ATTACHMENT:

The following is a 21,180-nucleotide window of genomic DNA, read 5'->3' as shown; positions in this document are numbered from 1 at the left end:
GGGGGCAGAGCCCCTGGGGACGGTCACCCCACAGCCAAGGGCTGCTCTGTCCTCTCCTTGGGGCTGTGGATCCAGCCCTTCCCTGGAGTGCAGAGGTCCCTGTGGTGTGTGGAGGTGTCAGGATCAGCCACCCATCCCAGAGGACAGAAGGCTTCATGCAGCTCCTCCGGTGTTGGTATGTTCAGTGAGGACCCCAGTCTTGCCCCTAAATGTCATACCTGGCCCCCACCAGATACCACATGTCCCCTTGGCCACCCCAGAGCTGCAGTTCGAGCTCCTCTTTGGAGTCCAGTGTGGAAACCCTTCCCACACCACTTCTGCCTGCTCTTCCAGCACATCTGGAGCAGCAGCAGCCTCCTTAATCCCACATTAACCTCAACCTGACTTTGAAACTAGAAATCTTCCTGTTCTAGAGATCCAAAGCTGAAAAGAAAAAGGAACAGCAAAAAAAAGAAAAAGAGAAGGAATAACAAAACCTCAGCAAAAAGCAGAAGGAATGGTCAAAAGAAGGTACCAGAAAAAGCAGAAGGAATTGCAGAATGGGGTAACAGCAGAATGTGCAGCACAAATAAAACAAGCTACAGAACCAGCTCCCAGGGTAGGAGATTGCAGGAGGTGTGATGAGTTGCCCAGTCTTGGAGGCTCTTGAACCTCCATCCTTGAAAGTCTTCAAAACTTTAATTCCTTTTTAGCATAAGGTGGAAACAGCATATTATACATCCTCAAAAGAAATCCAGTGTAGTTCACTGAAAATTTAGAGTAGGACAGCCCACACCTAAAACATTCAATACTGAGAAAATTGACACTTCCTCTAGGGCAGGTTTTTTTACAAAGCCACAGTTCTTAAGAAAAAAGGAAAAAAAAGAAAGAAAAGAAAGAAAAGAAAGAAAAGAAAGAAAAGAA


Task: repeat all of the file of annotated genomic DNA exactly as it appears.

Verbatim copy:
The following is a 21,180-nucleotide window of genomic DNA, read 5'->3' as shown; positions in this document are numbered from 1 at the left end:
GGGGGCAGAGCCCCTGGGGACGGTCACCCCACAGCCAAGGGCTGCTCTGTCCTCTCCTTGGGGCTGTGGATCCAGCCCTTCCCTGGAGTGCAGAGGTCCCTGTGGTGTGTGGAGGTGTCAGGATCAGCCACCCATCCCAGAGGACAGAAGGCTTCATGCAGCTCCTCCGGTGTTGGTATGTTCAGTGAGGACCCCAGTCTTGCCCCTAAATGTCATACCTGGCCCCCACCAGATACCACATGTCCCCTTGGCCACCCCAGAGCTGCAGTTCGAGCTCCTCTTTGGAGTCCAGTGTGGAAACCCTTCCCACACCACTTCTGCCTGCTCTTCCAGCACATCTGGAGCAGCAGCAGCCTCCTTAATCCCACATTAACCTCAACCTGACTTTGAAACTAGAAATCTTCCTGTTCTAGAGATCCAAAGCTGAAAAGAAAAAGGAACAGCAAAAAAAAGAAAAAGAGAAGGAATAACAAAACCTCAGCAAAAAGCAGAAGGAATGGTCAAAAGAAGGTACCAGAAAAAGCAGAAGGAATTGCAGAATGGGGTAACAGCAGAATGTGCAGCACAAATAAAACAAGCTACAGAACCAGCTCCCAGGGTAGGAGATTGCAGGAGGTGTGATGAGTTGCCCAGTCTTGGAGGCTCTTGAACCTCCATCCTTGAAAGTCTTCAAAACTTTAATTCCTTTTTAGCATAAGGTGGAAACAGCATATTATACATCCTCAAAAGAAATCCAGTGTAGTTCACTGAAAATTTAGAGTAGGACAGCCCACACCTAAAACATTCAATACTGAGAAAATTGACACTTCCTCTAGGGCAGGTTTTTTTACAAAGCCACAGTTCTTAAGAAAAAAGGAAAAAAAAGAAAGAAAAGAAAGAAAAGAAAGAAAAGAAAGAAAAGAA